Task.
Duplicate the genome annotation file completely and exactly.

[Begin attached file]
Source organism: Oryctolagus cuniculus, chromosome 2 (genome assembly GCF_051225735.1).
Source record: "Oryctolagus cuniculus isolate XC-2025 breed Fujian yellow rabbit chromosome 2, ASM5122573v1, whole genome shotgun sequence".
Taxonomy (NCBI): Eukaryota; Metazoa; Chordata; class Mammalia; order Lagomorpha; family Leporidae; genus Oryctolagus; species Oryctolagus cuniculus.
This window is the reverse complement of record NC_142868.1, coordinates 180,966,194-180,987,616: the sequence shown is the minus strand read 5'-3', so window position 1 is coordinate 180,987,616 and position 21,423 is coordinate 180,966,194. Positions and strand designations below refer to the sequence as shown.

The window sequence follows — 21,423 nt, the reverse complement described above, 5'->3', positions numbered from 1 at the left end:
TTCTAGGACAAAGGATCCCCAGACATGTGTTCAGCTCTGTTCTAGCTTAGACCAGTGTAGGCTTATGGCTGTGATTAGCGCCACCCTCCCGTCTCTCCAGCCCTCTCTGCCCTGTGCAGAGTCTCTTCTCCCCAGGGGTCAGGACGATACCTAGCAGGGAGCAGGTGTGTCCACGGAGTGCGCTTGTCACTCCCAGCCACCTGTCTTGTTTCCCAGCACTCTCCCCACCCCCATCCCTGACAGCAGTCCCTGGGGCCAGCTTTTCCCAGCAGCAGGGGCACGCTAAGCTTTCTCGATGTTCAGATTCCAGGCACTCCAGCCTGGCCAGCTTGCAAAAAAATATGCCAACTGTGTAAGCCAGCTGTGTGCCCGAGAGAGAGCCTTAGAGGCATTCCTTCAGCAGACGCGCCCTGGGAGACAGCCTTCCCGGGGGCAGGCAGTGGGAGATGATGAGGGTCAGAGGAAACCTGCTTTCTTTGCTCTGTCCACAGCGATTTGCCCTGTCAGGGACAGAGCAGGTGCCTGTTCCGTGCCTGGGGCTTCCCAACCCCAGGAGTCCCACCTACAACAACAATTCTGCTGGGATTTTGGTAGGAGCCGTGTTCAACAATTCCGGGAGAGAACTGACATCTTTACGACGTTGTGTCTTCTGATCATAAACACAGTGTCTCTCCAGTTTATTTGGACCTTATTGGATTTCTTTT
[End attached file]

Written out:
Source organism: Oryctolagus cuniculus, chromosome 2 (genome assembly GCF_051225735.1).
Source record: "Oryctolagus cuniculus isolate XC-2025 breed Fujian yellow rabbit chromosome 2, ASM5122573v1, whole genome shotgun sequence".
Taxonomy (NCBI): Eukaryota; Metazoa; Chordata; class Mammalia; order Lagomorpha; family Leporidae; genus Oryctolagus; species Oryctolagus cuniculus.
This window is the reverse complement of record NC_142868.1, coordinates 180,966,194-180,987,616: the sequence shown is the minus strand read 5'-3', so window position 1 is coordinate 180,987,616 and position 21,423 is coordinate 180,966,194. Positions and strand designations below refer to the sequence as shown.

The window sequence follows — 21,423 nt, the reverse complement described above, 5'->3', positions numbered from 1 at the left end:
TTCTAGGACAAAGGATCCCCAGACATGTGTTCAGCTCTGTTCTAGCTTAGACCAGTGTAGGCTTATGGCTGTGATTAGCGCCACCCTCCCGTCTCTCCAGCCCTCTCTGCCCTGTGCAGAGTCTCTTCTCCCCAGGGGTCAGGACGATACCTAGCAGGGAGCAGGTGTGTCCACGGAGTGCGCTTGTCACTCCCAGCCACCTGTCTTGTTTCCCAGCACTCTCCCCACCCCCATCCCTGACAGCAGTCCCTGGGGCCAGCTTTTCCCAGCAGCAGGGGCACGCTAAGCTTTCTCGATGTTCAGATTCCAGGCACTCCAGCCTGGCCAGCTTGCAAAAAAATATGCCAACTGTGTAAGCCAGCTGTGTGCCCGAGAGAGAGCCTTAGAGGCATTCCTTCAGCAGACGCGCCCTGGGAGACAGCCTTCCCGGGGGCAGGCAGTGGGAGATGATGAGGGTCAGAGGAAACCTGCTTTCTTTGCTCTGTCCACAGCGATTTGCCCTGTCAGGGACAGAGCAGGTGCCTGTTCCGTGCCTGGGGCTTCCCAACCCCAGGAGTCCCACCTACAACAACAATTCTGCTGGGATTTTGGTAGGAGCCGTGTTCAACAATTCCGGGAGAGAACTGACATCTTTACGACGTTGTGTCTTCTGATCATAAACACAGTGTCTCTCCAGTTTATTTGGACCTTATTGGATTTCTTTT